I think the idea is pretty good, but we will see how the final product looks... Though I do agree that if large trees in the park are in danger, and could be saved, I would rather use the money for that.
gurb September 25, 2012 at 07:55 PM
The ones in Oak Bluffs are actually in the pond and float around; you can't get a close look without a boat. The sculpture also brings to mind the Drexel Dragon on Campus there.
endorablack September 26, 2012 at 04:34 PM
I'm totally with you Collingswood native. I thought $5000 dollars could go a long way for new trees or saving old trees. But $5000 dollars for art? I have nothing against art, as a matter of fact, I consider myself something akin to an artist. I know that might be a decent amount of money to buy a painting, but it won't get you art in a park. Consider the $30,000+ spent outside the Zane North School. http://collingswood.patch.com/articles/zane-north-celebrates-completed-rain-garden-with-songs-and-thank-yous Is it any wonder there were only 6 entrants for this "art contest"?
Gary B September 26, 2012 at 05:17 PM
Agree on all accounts. Why did the mayor dictate that the money go toward art? And why was a dragon even designed? Or considered, much less selected? Disappointing that we'll have to look at this monstrosity, forever.
bsdtktr October 02, 2012 at 02:54 AM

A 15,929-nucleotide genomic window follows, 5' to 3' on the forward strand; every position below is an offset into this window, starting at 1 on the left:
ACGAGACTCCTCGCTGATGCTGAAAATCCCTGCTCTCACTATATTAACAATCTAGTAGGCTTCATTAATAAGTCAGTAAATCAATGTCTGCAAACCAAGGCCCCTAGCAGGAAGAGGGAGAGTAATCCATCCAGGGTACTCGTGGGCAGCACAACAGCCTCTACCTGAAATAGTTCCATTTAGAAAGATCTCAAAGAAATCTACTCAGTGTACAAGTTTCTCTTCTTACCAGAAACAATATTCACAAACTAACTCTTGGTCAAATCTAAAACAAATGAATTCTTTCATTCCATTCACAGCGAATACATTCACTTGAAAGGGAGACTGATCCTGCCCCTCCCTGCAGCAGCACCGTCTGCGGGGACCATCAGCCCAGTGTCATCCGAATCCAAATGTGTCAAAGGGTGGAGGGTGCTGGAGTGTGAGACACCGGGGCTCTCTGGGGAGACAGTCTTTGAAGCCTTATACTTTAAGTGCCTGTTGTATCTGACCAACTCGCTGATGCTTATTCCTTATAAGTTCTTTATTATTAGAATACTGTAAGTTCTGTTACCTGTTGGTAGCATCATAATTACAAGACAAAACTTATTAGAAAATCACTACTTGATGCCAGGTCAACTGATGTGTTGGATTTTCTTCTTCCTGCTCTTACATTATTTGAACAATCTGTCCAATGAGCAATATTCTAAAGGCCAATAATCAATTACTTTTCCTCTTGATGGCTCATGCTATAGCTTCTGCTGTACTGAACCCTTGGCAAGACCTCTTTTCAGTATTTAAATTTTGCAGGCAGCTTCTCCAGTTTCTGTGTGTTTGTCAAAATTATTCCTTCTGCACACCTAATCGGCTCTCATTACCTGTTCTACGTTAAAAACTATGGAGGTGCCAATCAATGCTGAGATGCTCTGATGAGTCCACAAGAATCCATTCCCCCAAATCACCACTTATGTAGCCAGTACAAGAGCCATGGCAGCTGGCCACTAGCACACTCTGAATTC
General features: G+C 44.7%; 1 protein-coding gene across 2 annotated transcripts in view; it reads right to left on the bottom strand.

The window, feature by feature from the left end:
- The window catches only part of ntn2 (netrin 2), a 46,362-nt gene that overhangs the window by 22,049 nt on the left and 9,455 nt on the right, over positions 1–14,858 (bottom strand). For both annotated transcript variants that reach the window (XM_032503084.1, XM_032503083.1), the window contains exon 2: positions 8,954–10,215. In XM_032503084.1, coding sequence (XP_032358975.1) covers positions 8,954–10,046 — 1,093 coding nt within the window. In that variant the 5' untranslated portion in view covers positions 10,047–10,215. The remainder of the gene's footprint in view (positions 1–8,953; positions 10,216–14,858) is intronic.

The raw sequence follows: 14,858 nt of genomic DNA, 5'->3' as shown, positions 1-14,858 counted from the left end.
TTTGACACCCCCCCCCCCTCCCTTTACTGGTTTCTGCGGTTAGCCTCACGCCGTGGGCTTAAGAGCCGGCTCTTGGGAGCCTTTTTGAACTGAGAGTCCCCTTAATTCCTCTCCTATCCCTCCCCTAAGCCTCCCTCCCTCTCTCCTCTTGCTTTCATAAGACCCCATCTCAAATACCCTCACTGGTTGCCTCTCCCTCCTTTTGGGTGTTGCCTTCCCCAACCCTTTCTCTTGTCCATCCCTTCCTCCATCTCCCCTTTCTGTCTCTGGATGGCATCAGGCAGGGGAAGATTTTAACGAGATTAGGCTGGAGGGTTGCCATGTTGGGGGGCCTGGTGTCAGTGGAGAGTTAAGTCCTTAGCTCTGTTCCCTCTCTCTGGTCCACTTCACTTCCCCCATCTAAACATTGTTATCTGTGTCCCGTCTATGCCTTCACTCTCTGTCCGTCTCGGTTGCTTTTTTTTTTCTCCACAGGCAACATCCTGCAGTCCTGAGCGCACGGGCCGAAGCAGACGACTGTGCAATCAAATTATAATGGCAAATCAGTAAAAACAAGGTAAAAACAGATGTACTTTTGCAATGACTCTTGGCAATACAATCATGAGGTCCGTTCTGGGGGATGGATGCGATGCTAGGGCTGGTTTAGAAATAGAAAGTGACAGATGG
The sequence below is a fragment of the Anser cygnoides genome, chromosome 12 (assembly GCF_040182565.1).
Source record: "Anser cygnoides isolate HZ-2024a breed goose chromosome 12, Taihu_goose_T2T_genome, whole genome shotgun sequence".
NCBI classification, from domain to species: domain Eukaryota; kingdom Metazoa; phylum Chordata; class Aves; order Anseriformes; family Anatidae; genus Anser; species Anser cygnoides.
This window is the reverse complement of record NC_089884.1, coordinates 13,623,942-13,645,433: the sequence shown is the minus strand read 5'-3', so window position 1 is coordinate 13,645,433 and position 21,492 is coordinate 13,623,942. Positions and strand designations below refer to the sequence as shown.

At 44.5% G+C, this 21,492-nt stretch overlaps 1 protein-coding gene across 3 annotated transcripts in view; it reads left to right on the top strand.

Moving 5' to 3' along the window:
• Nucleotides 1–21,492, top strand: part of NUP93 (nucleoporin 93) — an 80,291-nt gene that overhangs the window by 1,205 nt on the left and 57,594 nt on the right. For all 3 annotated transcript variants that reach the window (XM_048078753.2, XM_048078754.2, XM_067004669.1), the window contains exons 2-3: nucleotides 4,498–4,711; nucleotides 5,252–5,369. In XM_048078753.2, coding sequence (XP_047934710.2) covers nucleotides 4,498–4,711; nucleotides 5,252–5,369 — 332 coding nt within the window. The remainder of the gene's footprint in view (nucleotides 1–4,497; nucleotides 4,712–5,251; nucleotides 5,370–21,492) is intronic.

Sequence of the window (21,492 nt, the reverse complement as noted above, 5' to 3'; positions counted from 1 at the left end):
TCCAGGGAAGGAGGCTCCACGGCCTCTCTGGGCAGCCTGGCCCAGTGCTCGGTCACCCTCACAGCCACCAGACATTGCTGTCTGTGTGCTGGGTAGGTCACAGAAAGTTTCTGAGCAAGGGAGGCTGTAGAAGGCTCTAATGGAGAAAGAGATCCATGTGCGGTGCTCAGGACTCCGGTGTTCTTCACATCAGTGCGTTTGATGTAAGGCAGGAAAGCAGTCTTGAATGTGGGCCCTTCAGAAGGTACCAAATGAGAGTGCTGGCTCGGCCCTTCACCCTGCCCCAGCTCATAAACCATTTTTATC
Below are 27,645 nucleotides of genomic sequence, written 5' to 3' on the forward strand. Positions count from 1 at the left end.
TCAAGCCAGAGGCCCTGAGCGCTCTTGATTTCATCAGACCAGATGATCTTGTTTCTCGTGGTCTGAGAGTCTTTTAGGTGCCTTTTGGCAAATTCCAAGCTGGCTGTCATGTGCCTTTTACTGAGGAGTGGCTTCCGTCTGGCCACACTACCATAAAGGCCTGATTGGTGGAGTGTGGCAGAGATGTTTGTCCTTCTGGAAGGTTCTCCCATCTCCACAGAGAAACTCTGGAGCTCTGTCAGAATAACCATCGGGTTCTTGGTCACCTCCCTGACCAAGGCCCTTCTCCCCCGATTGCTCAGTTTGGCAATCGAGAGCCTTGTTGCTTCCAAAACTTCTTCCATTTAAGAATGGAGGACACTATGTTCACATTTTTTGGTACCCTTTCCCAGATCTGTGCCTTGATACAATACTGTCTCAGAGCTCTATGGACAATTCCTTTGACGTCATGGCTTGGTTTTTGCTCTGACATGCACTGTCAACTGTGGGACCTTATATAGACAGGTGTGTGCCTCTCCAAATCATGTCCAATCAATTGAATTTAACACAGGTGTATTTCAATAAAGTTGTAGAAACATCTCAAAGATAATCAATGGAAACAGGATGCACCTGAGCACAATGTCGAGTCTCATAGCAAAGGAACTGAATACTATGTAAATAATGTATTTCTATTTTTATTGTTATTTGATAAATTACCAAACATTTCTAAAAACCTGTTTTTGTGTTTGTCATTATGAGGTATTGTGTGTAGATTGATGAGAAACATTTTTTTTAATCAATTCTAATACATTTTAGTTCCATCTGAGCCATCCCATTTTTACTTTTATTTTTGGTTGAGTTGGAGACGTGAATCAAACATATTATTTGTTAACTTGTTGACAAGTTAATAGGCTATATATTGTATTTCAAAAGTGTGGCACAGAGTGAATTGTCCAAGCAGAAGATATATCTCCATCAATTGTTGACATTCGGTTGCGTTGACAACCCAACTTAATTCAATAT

Let us examine the evidence : "Despite initial plans to put the submissions up for a public vote, only six entrants submitted designs for the contest; of those, several were ruled out as impractical" ok, who decided they were "impractical"? Maybe they were, but if "several" were impractical, that still left probably 3 in contention. For which somebody or somebodies decided there would be no vote, even though with 3, or 2, submissions, a vote would still be be reasonable,valid, and feasible. so.... Gary B: you said "Agree on all accounts. Why did the mayor dictate that the money go toward art? " Well because, that's what our Mayor does... dictate...along with only needing one puppet vote on a three-person Commission...does anyone else detect a pattern here? (see other recent news as of October 1). "Superfluity"? Definition of SUPERFLUITY a: excess, oversupply b: something unnecessary or superfluous : immoderate and especially luxurious living, habits, or desires huh? Collnative: I too love art (even attended Perkins fundraiser, so I put my meager $ where my mouth is) but yes I agree, your proposal makes so much more sense. Alas, sense seems to not often reign And so it goes with our current government. May 2013...Time for Change